Home Indiana Agriculture News Holcomb Outlines Ag Vision to Ag Business Leaders

Holcomb Outlines Ag Vision to Ag Business Leaders


Holcomb Outlines Ag Vision to Ag Business Leaders

Holcomb aci 4Last week, Governor Eric Holcomb made his first speech as Governor to an Indiana agricultural organization to outline his vision for the state’s farm economy. Speaking to the Agribusiness Council of Indiana, which represents Hoosier ag businesses large and small, Holcomb pledged to make Indiana the kind of place where farmers and agribusinesses can  thrive. He said this will require an investment in our state’s infrastructure, “This involves not only the roads that lead into Indiana but also lead into local communities if we are going to be a job magnet in 20 years. This is going to be driven by the innovation and technology we will see in the agricultural sector.”

He also said it will require that Indiana eliminate burdens on and unnecessary regulations, “We should not have hurdles that get in the way. We live in a state that has rational and reasonable regulations.”  He told reporters that he will abolish regulations that are burdensome to agriculture.

ACI 2017While Holcomb praised the business leaders for the technical innovation that has made Indiana an agricultural leader, he also said more needs to be done to provide market opportunities in these difficult economic times, “We need to make sure we are fostering an environment that is fostering more processing plants. Thankfully, we have had 13 ethanol plants sprout up across Indiana, but I would like to see more. That will be one of our strategies to help us weather some of the tough times in agriculture.”  He emphasized that Indiana will remain “a strong place with a sound economy.”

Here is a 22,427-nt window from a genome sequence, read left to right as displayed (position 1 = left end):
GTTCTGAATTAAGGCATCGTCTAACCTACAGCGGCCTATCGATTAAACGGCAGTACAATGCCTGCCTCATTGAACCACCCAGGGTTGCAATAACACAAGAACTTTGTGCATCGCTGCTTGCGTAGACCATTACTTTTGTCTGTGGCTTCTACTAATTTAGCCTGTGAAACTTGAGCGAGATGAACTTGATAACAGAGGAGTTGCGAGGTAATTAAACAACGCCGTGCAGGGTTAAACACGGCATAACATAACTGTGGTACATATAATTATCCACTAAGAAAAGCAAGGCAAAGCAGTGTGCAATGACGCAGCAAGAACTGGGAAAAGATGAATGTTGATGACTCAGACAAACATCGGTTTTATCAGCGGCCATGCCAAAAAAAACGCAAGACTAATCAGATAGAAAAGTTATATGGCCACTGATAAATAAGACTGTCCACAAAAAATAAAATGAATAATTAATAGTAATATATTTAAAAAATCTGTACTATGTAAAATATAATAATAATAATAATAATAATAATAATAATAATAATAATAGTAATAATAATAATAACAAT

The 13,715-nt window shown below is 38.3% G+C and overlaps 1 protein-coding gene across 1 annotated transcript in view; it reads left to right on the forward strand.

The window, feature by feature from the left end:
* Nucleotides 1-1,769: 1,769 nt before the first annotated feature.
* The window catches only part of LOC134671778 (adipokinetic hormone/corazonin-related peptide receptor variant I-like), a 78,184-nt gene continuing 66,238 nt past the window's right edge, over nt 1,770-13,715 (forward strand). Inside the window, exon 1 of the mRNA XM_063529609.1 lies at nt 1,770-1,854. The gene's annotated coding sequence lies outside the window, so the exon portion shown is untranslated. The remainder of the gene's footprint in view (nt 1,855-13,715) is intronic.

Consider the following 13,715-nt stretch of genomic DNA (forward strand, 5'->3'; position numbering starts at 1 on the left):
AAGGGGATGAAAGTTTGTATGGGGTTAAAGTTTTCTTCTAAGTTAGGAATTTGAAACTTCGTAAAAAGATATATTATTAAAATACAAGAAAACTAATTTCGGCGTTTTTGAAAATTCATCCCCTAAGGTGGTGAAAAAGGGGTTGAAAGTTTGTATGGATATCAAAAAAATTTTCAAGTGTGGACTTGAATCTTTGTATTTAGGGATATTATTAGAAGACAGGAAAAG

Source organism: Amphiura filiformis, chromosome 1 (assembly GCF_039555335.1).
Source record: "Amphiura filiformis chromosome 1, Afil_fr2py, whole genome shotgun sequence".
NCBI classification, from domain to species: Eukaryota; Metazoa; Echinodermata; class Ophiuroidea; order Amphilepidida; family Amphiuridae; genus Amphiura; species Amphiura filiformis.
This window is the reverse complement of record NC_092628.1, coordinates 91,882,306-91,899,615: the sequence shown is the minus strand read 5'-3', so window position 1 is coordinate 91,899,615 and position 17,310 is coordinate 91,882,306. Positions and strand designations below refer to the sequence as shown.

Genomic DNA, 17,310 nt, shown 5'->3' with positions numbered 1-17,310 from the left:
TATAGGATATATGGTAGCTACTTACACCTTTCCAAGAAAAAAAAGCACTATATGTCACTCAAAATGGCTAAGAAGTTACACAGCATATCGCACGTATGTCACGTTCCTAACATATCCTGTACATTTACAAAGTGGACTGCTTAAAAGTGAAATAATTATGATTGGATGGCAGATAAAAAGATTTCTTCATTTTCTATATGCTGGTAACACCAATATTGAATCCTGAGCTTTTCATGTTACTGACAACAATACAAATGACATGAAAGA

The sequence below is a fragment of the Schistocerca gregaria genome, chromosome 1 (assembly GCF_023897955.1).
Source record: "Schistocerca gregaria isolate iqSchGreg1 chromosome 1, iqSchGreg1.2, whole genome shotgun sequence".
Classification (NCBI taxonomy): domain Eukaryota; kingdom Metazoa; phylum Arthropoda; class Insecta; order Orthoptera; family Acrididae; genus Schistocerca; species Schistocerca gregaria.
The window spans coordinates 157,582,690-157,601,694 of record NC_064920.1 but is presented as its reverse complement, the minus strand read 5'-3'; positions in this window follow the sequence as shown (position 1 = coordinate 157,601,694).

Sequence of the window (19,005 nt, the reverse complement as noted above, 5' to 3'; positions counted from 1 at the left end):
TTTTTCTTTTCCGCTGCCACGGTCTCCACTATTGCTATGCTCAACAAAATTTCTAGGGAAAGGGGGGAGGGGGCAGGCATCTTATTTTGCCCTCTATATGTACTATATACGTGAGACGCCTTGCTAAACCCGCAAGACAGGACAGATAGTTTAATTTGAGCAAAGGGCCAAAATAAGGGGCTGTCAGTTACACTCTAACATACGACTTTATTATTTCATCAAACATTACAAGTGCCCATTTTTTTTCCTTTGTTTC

The Governor also pledged continued support for vocational education and making sure Indiana agribusinesses have access to a well-educated and trained workforce. He said the state will continue to provide support  to local communities who are trying to deal with the drug abuse problem, especially in rural areas.  He noted that agriculture needs a drug-free workforce and that the epidemic of drug use is not just an urban issue but one that impacts rural communities and agribusinesses.